Friday, December 23rd, 2011
A new coalition supported by dozens of Afghan political parties has been formed to challenge the government of President Hamid Karzai.
The “National Coalition of Afghanistan” announced its creation on Thursday, led by Abdullah Abdullah, a former Afghan foreign minister and Karzai’s main rival in the 2009 elections. Other major figures associated with the coalition are: Yunes Ghanoni, the former head of the Afghan Parliament; Noorolhagh Oloumi, a senior political figure in the Afghan communist government, and Homayoon Shah-asefi, a former presidential candidate, along with several current Members of Parliament.
Abdullah Abdullah announced that the National Coalition of Afghanistan is vying to transform the current presidential system into a parliamentary system through peaceful means.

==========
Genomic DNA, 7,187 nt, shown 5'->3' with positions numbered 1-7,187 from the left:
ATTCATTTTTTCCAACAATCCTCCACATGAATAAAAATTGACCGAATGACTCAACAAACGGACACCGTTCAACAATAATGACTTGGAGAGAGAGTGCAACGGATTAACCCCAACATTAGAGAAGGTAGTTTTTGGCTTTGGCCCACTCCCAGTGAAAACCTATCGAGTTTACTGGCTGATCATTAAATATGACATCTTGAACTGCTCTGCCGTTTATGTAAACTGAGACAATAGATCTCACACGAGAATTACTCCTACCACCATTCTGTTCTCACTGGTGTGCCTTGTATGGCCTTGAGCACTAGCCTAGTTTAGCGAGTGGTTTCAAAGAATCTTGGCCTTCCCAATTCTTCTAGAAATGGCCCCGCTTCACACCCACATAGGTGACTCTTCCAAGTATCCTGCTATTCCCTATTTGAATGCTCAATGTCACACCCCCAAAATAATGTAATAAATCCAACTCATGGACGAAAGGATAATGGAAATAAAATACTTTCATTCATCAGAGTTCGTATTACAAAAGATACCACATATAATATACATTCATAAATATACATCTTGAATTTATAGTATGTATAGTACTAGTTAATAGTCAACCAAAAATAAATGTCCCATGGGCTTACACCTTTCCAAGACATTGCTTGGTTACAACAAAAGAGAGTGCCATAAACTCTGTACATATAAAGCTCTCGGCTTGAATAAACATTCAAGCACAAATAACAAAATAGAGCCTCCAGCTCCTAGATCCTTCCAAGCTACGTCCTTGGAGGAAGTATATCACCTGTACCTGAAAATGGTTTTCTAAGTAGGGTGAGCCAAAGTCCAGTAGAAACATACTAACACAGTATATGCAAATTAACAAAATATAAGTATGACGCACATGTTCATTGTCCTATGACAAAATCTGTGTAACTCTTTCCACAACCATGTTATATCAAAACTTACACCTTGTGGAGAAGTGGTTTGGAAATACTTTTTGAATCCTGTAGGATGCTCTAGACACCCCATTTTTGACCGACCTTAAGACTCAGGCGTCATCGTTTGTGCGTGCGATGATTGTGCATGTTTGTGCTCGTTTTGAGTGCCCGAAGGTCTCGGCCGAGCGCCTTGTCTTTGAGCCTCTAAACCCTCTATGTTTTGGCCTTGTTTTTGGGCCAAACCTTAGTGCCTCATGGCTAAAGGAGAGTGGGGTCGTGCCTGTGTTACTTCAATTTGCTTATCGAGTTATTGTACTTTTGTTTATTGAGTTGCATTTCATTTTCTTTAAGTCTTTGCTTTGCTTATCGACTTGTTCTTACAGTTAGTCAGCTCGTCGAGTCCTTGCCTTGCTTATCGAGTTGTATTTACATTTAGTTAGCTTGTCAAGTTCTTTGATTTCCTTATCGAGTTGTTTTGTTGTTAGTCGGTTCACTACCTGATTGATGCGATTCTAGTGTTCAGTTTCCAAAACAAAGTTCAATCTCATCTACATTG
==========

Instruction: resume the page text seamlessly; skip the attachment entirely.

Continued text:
“We don’t have any enmity with our friends who lead the country, but they have lost their way. Afghanistan’s people are supporting the government, but the gap between people and the government is growing day by day,” Abdullah said.
Noorolhagh Oloumi criticized Karzai’s government, saying: “This administration is the most corrupt, most incapable and most ineffective administration. In 10 years they have not been able to establish one single group that dances to the same tune and can gather others around it.”
MP Yunes Ghanoni said the coalition will make every effort to recover from the current political situation through the union of political opposition groups, adding: “In the past 10 years, we have repeatedly lost our chances and ruined our opportunities, and we have no hopes for positive change in the lives our people over the next two years.”
NATO forces are set to leave Afghanistan by 2014, and over the next two years, responsibility for national security is to be gradually transferred to Afghan forces. The next presidential elections are also slated for 2014.
In the past 10 years, Afghanistan has seen many short-lived political coalitions, but as the withdrawal of NATO troops approaches, with announcements about peace negotiations between U.S. and Taliban forces, Karzai’s opponents have become more active in their efforts.